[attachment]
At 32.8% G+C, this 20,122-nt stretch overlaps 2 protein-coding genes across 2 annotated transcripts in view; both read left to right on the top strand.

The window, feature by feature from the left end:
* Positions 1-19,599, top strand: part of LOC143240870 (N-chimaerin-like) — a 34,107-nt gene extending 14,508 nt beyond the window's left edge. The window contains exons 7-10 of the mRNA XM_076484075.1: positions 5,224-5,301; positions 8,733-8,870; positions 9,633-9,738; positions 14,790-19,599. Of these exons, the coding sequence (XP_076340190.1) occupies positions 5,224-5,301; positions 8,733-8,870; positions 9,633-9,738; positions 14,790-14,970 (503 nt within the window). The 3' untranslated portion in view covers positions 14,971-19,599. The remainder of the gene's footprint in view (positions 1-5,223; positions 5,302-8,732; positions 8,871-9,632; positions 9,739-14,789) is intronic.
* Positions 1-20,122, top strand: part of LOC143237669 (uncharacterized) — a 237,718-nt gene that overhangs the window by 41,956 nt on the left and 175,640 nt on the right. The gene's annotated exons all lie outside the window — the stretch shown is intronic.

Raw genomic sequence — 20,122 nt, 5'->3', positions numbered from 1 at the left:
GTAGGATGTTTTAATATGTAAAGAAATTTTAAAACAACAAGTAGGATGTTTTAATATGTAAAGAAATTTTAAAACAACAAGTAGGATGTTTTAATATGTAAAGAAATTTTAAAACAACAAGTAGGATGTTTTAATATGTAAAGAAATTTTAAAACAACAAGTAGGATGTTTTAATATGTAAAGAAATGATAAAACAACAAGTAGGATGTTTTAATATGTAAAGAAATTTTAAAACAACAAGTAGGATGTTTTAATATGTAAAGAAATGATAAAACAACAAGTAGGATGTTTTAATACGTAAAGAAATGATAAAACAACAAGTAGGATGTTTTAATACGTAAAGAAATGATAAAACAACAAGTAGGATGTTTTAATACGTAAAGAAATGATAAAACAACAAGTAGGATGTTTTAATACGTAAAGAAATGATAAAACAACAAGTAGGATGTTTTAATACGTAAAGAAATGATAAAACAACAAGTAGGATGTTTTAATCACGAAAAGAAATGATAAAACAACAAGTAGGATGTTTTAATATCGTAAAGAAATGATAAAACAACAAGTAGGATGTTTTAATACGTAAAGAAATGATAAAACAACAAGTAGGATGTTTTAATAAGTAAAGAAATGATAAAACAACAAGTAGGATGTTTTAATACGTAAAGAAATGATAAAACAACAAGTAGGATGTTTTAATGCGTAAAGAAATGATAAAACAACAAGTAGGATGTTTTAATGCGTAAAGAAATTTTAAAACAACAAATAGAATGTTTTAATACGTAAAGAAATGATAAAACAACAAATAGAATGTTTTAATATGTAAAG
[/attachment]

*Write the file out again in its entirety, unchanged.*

At 32.8% G+C, this 20,122-nt stretch overlaps 2 protein-coding genes across 2 annotated transcripts in view; both read left to right on the top strand.

The window, feature by feature from the left end:
* Positions 1-19,599, top strand: part of LOC143240870 (N-chimaerin-like) — a 34,107-nt gene extending 14,508 nt beyond the window's left edge. The window contains exons 7-10 of the mRNA XM_076484075.1: positions 5,224-5,301; positions 8,733-8,870; positions 9,633-9,738; positions 14,790-19,599. Of these exons, the coding sequence (XP_076340190.1) occupies positions 5,224-5,301; positions 8,733-8,870; positions 9,633-9,738; positions 14,790-14,970 (503 nt within the window). The 3' untranslated portion in view covers positions 14,971-19,599. The remainder of the gene's footprint in view (positions 1-5,223; positions 5,302-8,732; positions 8,871-9,632; positions 9,739-14,789) is intronic.
* Positions 1-20,122, top strand: part of LOC143237669 (uncharacterized) — a 237,718-nt gene that overhangs the window by 41,956 nt on the left and 175,640 nt on the right. The gene's annotated exons all lie outside the window — the stretch shown is intronic.

Raw genomic sequence — 20,122 nt, 5'->3', positions numbered from 1 at the left:
GTAGGATGTTTTAATATGTAAAGAAATTTTAAAACAACAAGTAGGATGTTTTAATATGTAAAGAAATTTTAAAACAACAAGTAGGATGTTTTAATATGTAAAGAAATTTTAAAACAACAAGTAGGATGTTTTAATATGTAAAGAAATTTTAAAACAACAAGTAGGATGTTTTAATATGTAAAGAAATGATAAAACAACAAGTAGGATGTTTTAATATGTAAAGAAATTTTAAAACAACAAGTAGGATGTTTTAATATGTAAAGAAATGATAAAACAACAAGTAGGATGTTTTAATACGTAAAGAAATGATAAAACAACAAGTAGGATGTTTTAATACGTAAAGAAATGATAAAACAACAAGTAGGATGTTTTAATACGTAAAGAAATGATAAAACAACAAGTAGGATGTTTTAATACGTAAAGAAATGATAAAACAACAAGTAGGATGTTTTAATACGTAAAGAAATGATAAAACAACAAGTAGGATGTTTTAATCACGAAAAGAAATGATAAAACAACAAGTAGGATGTTTTAATATCGTAAAGAAATGATAAAACAACAAGTAGGATGTTTTAATACGTAAAGAAATGATAAAACAACAAGTAGGATGTTTTAATAAGTAAAGAAATGATAAAACAACAAGTAGGATGTTTTAATACGTAAAGAAATGATAAAACAACAAGTAGGATGTTTTAATGCGTAAAGAAATGATAAAACAACAAGTAGGATGTTTTAATGCGTAAAGAAATTTTAAAACAACAAATAGAATGTTTTAATACGTAAAGAAATGATAAAACAACAAATAGAATGTTTTAATATGTAAAG